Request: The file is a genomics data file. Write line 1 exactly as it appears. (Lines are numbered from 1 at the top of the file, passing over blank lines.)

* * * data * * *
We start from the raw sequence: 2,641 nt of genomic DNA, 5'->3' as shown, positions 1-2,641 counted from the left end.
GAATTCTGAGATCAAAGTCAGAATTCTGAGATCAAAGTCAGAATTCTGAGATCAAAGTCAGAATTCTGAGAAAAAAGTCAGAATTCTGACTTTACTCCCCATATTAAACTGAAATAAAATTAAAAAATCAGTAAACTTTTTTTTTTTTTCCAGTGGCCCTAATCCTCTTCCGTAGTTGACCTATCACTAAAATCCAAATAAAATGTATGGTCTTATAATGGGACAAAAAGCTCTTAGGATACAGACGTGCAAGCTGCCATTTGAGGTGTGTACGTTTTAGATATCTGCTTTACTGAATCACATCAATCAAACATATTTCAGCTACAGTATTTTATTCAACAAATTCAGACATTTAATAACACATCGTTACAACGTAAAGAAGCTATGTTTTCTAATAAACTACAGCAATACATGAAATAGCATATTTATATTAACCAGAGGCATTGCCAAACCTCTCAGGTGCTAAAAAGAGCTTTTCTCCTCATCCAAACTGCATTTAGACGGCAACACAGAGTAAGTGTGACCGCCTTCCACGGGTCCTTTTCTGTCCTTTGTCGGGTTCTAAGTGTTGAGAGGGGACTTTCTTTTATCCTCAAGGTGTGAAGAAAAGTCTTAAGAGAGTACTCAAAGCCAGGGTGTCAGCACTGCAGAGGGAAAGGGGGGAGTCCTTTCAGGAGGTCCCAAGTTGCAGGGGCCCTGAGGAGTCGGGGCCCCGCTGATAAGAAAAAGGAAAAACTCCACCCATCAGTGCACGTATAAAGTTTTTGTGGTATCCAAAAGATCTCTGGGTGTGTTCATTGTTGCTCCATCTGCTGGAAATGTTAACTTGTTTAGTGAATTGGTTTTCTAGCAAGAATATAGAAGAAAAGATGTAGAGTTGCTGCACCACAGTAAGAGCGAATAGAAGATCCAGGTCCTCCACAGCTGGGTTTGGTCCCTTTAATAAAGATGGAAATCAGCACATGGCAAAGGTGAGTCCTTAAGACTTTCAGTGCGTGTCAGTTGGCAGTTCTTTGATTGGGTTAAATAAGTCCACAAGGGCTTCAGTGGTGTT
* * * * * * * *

We start from the raw sequence: 2,641 nt of genomic DNA, 5'->3' as shown, positions 1-2,641 counted from the left end.